And before I introduce the next speaker, I want to take a moment to recognize the solemnity of the proceeding we witnessed today in Judge Evans’ courtroom. We honored the victims of the War on Drugs and we will continue to do so in the days and months ahead.

- Posted by Rich Miller        

15 Comments
  1. - Grandson of Man - Wednesday, Dec 11, 19 @ 2:45 pm:

    Great, excellent. Marijuana prohibition has not only failed miserably, it has been a scourge on minority communities. Terrific to get the expungements started.


  2. - Anyone Remember - Wednesday, Dec 11, 19 @ 3:03 pm:

    The needed first step to reversing the scourge instigated by Harry J. Anslinger / Reefer Madness.


  3. - Law Man - Wednesday, Dec 11, 19 @ 3:13 pm:

    Fast forward 10 years and let’s see how we feel about this movement


  4. - Practical Politics - Wednesday, Dec 11, 19 @ 3:13 pm:

    Sorry. I didn’t mean to send that anonymously.


  5. - DuPage Saint - Wednesday, Dec 11, 19 @ 3:26 pm:

    I don’t know is this a Special expungement law for marijuana?
    Doesn’t notice have to be given to state police or arresting police? I doubt or would hope that no one would object but sorta odd in my opinion that state does this all on own without notice to anyone. But good get it done but please do it right


  6. - Maryjane - Wednesday, Dec 11, 19 @ 3:52 pm:

    - Law Man:
    “Fast forward 10 years and let’s see how we feel about this movement”

    I can’t precisely foretell the future ten years from now. But I can rewind, over ten years of legal Cannabis in my life and it’s been absolutely fantastic. Immeasurably better than before, in fact.


  7. - Nick Name - Wednesday, Dec 11, 19 @ 3:56 pm:

    ===I don’t know is this a Special expungement law for marijuana?===

    First paragraph of the press release: “Today, Cook County State’s Attorney Kimberly Foxx filed motions to vacate more than 1,000 low-level cannabis convictions. The State’s Attorney’s Office is providing this relief for Cook County residents in advance of the Cannabis Regulation and Tax Act taking effect on January 1, 2020. The new law makes cannabis legal in Illinois and requires the expungement of minor marijuana offenses.”


  8. - Froganon - Wednesday, Dec 11, 19 @ 4:10 pm:

    Lawman
    Fast forward 10 years….
    Thousands of people with low level criminal convictions freed to have jobs and live their lives without criminal records. Don’t be fooled by logic, history or facts, this will turn out badly (eyes roll).


  9. - DuPage Saint - Wednesday, Dec 11, 19 @ 4:11 pm:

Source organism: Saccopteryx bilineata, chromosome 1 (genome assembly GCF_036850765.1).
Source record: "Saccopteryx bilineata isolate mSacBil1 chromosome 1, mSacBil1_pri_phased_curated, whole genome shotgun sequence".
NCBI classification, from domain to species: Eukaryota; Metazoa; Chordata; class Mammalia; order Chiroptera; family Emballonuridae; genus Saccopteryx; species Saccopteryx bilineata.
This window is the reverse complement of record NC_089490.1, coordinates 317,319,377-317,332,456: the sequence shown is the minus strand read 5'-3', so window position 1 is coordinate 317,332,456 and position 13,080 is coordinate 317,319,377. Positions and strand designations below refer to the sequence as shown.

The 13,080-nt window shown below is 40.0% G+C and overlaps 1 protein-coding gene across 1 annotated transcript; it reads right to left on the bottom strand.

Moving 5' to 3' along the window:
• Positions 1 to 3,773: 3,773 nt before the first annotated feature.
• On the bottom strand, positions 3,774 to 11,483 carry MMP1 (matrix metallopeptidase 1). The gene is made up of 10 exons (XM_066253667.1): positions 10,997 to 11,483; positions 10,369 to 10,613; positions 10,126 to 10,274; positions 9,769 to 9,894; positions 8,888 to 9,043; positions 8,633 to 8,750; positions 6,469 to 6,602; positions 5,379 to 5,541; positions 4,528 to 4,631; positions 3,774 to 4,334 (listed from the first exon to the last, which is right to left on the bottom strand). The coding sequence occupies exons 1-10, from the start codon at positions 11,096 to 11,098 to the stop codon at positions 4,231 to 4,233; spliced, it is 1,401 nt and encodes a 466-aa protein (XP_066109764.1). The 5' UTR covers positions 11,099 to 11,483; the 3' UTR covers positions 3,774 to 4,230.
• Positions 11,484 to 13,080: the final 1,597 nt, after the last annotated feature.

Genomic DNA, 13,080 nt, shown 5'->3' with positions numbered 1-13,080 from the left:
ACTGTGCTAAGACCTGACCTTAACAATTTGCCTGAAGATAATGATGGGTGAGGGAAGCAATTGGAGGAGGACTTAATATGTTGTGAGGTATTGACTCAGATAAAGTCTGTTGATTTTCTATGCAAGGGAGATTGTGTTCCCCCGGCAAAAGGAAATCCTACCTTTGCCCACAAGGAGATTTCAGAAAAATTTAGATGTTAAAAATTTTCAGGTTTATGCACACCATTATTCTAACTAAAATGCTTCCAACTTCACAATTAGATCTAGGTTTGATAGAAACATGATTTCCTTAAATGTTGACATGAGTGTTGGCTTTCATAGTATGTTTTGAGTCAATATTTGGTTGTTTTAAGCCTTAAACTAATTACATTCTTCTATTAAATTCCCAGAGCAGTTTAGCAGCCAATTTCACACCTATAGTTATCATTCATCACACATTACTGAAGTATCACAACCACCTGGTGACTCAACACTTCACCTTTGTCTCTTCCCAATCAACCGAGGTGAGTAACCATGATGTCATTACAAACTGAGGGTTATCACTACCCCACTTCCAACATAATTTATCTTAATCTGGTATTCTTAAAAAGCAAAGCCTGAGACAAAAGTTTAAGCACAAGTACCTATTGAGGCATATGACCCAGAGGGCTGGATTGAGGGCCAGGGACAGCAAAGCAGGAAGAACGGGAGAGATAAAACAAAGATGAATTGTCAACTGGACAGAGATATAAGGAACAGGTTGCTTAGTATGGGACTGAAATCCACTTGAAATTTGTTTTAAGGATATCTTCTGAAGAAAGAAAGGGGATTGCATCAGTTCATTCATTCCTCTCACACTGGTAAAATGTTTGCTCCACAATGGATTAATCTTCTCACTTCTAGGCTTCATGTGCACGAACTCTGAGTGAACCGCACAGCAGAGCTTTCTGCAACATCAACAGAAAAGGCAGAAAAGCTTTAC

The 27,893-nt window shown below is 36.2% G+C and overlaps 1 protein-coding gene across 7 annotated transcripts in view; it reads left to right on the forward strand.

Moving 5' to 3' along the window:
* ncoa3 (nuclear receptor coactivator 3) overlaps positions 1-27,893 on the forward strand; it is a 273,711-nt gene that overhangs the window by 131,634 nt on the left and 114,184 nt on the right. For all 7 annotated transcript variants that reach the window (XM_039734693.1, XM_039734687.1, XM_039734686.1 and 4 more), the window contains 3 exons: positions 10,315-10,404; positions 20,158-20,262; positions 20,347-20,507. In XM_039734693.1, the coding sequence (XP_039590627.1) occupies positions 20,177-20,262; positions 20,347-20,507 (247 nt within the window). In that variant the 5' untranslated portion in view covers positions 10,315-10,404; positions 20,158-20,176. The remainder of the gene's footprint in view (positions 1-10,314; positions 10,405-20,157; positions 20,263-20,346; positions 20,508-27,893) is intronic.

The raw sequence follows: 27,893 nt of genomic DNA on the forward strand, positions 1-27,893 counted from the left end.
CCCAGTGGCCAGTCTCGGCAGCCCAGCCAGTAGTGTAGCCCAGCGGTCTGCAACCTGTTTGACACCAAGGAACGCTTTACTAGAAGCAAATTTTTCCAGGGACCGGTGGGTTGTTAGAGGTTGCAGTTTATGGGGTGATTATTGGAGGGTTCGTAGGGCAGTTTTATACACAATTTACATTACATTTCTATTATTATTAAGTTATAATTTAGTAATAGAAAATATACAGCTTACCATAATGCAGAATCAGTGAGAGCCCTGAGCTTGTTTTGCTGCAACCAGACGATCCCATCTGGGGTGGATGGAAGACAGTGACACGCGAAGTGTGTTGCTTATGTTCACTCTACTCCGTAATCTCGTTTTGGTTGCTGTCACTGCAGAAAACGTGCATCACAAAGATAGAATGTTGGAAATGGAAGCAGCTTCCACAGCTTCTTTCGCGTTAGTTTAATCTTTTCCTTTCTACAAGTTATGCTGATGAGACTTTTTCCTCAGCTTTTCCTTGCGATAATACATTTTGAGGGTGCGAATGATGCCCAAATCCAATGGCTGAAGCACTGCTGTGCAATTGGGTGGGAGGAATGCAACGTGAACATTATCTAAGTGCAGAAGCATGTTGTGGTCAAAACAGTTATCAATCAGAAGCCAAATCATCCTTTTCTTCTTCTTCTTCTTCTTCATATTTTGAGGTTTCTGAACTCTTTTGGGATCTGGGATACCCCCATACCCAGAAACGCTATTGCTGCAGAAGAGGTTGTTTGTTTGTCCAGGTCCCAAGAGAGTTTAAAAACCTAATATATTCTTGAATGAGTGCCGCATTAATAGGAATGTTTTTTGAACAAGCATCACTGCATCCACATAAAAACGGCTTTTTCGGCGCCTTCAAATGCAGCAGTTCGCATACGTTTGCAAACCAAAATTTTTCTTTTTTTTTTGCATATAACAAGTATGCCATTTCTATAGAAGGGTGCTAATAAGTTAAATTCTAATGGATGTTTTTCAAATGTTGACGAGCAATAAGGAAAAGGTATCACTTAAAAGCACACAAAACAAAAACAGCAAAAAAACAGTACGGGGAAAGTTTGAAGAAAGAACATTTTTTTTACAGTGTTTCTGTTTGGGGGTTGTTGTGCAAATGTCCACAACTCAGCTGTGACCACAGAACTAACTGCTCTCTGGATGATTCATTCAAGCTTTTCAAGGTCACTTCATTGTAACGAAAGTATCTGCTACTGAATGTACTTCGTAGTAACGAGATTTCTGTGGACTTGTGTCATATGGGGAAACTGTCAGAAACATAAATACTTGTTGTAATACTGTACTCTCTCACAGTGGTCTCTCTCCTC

Nickname: all I can say is reading is fundamental. And I should have read law. Have a fun weekend


  10. - @misterjayem - Wednesday, Dec 11, 19 @ 4:19 pm:

    “Fast forward 10 years and let’s see how we feel about this movement”

    I’ll feel this was a good start.

    – MrJM


  11. - Responsa - Wednesday, Dec 11, 19 @ 4:58 pm:

    Regardless of how happy one may be to see the marijuana laws changed, and that some who are now considered to be low level offenders are having records cleared and convictions vacated, it is still necessary to recognize that these people willingly broke the law as it was– while others who might have wanted to “use” decided instead to obey the law. That part will never be fair to the law abiders.


  12. - Da Big Bad Wolf - Wednesday, Dec 11, 19 @ 5:36 pm:

    == it is still necessary to recognize that these people willingly broke the law as it was– while others who might have wanted to “use” decided instead to obey the law. ==

    Santa has a naughty and nice list.


  13. - Payback - Wednesday, Dec 11, 19 @ 5:48 pm:

    This is a good start. Sad to see there are still some “uptight” people here. Marijuana legalization will leave them with fewer people to look down on.

    AG Kwame Raoul touched on marijuana expungements during his speech at the Union League club downtown on October 21. That subject was one of the audience questions that wasn’t censored by City Club MC Jacki Robinson-Ivy.


  14. - Maryjane - Wednesday, Dec 11, 19 @ 6:08 pm:

    - Responsa:
    “That part will never be fair to the law abiders.”

    The wonderful thing is, that the pang of unfairness should only last for a few weeks more. Then we all, each of us can bask in the warm light of obedience to the law, of which you speak.


  15. - Grandson of Man - Wednesday, Dec 11, 19 @ 6:24 pm:

    With expungement the issue is not the law-breaking, it’s the extremely disproportionate consequences of the law-breaking. Minorities are far more likely to get into legal trouble for doing the same thing as whites.


Sorry, comments for this post are now closed.